An anonymous brick warehouse somewhere on the outer reaches of Flatbush Avenue in Brooklyn, New York might seem an unlikely place to discover distinctive Alsace Pinot Noir wines. But when Isabelle Legeron, M.W.’s “2017 RAW WINE” Fair took place in the warehouse, talented Alsace grower Christian Binner’s reds provided a highlight as one hundred fifty producers from around the world poured samples of wines “grown naturally, made naturally.”
At the Fair, natural light from large transom windows beams down from the airy, high ceiling as growers welcomed a packed house of sommeliers, journalists, and enthusiastic consumers. Millennial hipsters make up most of the crowd, but a fair number of grayer heads—and beards—intersperse. Throughout the day a constant gaggle assembles in front of the Christian Binner’s table.
In constant motion, the wiry Binner explains his wines with engaging, upbeat energy while switching effortlessly between English, French, and German. He makes several distinctive and highly acclaimed Alsace Pinot Noirs from varying soils near his family’s estate in Ammerschwihr, just north of Colmar. He credits his father, Joseph, for laying the foundations for success.
“I have been in the vines since a child, and l learned a lot from my father,” says Binner who also studied at winegrowing schools in Alsace and Burgundy. “My father already followed the ways of organic vines, handpicking, and fermenting the grapes with indigenous yeasts. But prior to bottling he was filtering and adding small amounts of sulfur to the wines.”
A 1998 visit from France’s natural wine pioneer, Marcel Lapierre, inspired a change towards producing completely “natural” wines.
“The results were much more intriguing for both white and red wines,” Binner notes. Today he makes wine by “adding nothing and taking nothing away” and then bottles with little or no sulfites added.
For his Alsace Pinot Noirs, Binner relies on low grape yields to achieve the ripe red fruit and depth he prefers. Binner also follows a biodynamic approach that gives the vines natural composts and “teas” rather than synthetic chemical applications.
“For me, wine is pleasure, and I don’t want to drink chemicals. Traditional viticulture fights Nature with pesticides and fertilizers to push grape yields higher, but it kills life in the soils. And that’s a pity, ” Binner notes. “My work is to assist and help Nature, not to dominate it. Biodynamics strengthens the vines so when the climate conditions become complicated the grapes are still very nice.”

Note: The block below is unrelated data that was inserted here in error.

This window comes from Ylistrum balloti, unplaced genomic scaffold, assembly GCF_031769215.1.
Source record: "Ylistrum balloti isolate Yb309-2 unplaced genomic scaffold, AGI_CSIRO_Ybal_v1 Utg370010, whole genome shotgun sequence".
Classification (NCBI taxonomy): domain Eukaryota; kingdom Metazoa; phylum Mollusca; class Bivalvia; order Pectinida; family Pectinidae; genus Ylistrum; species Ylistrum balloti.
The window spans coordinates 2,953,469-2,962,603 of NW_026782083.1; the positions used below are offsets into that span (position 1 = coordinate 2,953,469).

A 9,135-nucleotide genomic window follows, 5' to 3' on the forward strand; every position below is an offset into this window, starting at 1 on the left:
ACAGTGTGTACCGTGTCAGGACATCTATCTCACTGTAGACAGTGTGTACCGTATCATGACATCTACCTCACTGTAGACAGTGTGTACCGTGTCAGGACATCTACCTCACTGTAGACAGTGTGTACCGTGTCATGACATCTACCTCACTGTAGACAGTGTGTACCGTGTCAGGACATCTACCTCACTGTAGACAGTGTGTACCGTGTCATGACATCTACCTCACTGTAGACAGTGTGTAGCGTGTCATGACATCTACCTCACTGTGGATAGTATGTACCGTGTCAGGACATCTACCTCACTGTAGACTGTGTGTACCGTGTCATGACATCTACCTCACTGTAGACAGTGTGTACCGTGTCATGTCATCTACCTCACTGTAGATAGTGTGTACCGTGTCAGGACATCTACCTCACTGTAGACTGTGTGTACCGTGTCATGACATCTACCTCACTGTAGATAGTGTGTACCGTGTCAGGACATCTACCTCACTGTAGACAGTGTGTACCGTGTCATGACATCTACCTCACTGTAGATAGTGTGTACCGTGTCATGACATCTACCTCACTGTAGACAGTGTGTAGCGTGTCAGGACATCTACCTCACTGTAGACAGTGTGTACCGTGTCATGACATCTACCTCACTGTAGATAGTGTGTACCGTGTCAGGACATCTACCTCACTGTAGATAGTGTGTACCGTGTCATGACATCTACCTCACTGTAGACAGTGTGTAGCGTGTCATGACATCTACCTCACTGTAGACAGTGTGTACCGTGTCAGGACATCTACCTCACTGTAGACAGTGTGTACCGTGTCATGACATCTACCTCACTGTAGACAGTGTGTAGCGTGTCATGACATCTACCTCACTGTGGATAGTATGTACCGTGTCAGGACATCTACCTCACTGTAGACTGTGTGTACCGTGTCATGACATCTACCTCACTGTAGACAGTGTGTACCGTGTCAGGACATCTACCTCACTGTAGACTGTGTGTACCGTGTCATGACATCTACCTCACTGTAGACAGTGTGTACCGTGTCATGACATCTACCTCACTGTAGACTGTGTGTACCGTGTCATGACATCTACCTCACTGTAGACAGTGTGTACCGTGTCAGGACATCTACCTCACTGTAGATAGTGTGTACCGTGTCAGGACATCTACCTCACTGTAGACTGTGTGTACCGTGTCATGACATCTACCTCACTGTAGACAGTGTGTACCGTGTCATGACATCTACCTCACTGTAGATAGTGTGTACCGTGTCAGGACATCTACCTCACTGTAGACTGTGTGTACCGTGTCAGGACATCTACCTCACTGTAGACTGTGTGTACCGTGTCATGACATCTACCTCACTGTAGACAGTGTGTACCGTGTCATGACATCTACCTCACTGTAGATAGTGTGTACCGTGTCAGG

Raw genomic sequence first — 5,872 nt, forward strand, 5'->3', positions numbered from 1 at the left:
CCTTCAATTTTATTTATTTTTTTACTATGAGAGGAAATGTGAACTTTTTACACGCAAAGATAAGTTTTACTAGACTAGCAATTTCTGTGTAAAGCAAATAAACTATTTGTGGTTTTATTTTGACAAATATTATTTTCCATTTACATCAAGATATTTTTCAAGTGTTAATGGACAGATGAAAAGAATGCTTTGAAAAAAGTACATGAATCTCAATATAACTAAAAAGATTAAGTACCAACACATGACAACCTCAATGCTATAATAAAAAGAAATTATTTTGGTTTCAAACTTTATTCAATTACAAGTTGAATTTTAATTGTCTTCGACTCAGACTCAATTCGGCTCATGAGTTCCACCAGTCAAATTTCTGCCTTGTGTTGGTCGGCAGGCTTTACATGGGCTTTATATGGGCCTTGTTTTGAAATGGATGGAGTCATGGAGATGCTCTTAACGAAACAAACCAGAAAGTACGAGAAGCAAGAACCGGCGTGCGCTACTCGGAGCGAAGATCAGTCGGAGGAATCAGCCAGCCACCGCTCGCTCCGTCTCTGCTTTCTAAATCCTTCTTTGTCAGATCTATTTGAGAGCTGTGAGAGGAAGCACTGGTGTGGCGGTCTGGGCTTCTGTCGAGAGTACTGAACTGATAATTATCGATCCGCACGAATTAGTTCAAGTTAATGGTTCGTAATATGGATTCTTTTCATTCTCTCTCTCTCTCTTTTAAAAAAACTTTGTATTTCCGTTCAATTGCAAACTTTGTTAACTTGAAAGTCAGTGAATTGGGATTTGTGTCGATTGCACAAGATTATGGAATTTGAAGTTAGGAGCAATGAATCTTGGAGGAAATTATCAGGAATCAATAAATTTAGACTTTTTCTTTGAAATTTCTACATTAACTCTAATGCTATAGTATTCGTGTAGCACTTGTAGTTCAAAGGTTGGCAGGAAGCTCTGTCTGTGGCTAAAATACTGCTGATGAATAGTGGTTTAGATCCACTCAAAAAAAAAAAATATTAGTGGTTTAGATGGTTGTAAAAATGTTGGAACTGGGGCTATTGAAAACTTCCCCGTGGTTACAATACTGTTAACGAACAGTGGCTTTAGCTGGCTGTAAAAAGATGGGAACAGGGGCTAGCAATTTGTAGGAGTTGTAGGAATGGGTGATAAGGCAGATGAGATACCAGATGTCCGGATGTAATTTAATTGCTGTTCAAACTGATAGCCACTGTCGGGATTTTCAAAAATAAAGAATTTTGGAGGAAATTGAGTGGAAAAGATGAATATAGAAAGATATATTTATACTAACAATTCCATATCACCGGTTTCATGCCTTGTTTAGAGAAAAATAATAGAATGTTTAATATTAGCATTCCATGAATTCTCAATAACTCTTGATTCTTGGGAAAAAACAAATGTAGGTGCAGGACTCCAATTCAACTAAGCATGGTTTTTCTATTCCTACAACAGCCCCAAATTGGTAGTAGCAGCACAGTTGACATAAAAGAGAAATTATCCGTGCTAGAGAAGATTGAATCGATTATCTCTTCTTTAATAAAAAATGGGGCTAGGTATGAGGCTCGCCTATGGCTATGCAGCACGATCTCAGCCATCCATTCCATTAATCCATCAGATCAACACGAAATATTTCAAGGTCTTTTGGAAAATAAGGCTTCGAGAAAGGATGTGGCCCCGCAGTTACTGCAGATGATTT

After manually harvesting the Pinot Noir grapes, he prefers fermentation of whole grape clusters instead of removing the stems and crushing the fruit.
“When you destem and crush first, you ferment a big marmalade which gives more contact with skins and extracts harsh tannins,’ he says. “With whole clusters you have fruitier wines and more elegant tannins.”
In the same vein, during fermentation he performs pigéage à pied—using feet, instead of mechanical methods, to break up and submerge the mass of grapes that rises to the top of the tank. This allows extraction of red color but again without imparting harsh tannins.
“With your feet, you can feel the temperatures better inside the fermentation, and then you can be more gentle and precise,” Binner says.
Once fermentation ends, he does a partial, gentle pressing, again to achieve softer, elegant wines with freshness and energy rather than heaviness.
In terms of specific vineyards, Binner works with both fully mature Pinot Noir vines and younger vines. Fifty years ago, his father, Joseph, planted Pinot Noir on the lower slope of the Grand Cru Kaefferkopf vineyard in a mix of chalky limestone and granite soils. In 2002, Christian planted Pinot Noir vines on the Hinterberg vineyard’s granite soils.
The 2015 Domaine Christian Binner, Alsace Pinot Noir is a sheer pleasure with red raspberry aromas and flavors, ample concentration and superb freshness through a mouthwatering, fresh finish. Like all of Binner’s reds, there’s not a hint of intrusive oak to mask the wine’s pure, transparent fruitiness. A wine with brilliant, delicious personality!
At the 2017 RAW WINE Fair, Binner poured the equally splendid 2016 Domaine Christian Binner, Alsace Pinot Noir.
He also offered the 2015 Le Pinot Noir d’Hubert et Christian, Alsace. This wine comes from collaboration of Christian with a neighboring grower who also works organically and biodynamically. It has juicy red fruit and a soft yet fresh finish. It delivers great value and is available in America from Jenny & François Selections under the “Les Vins Pirouettes by Binner and Associates” label.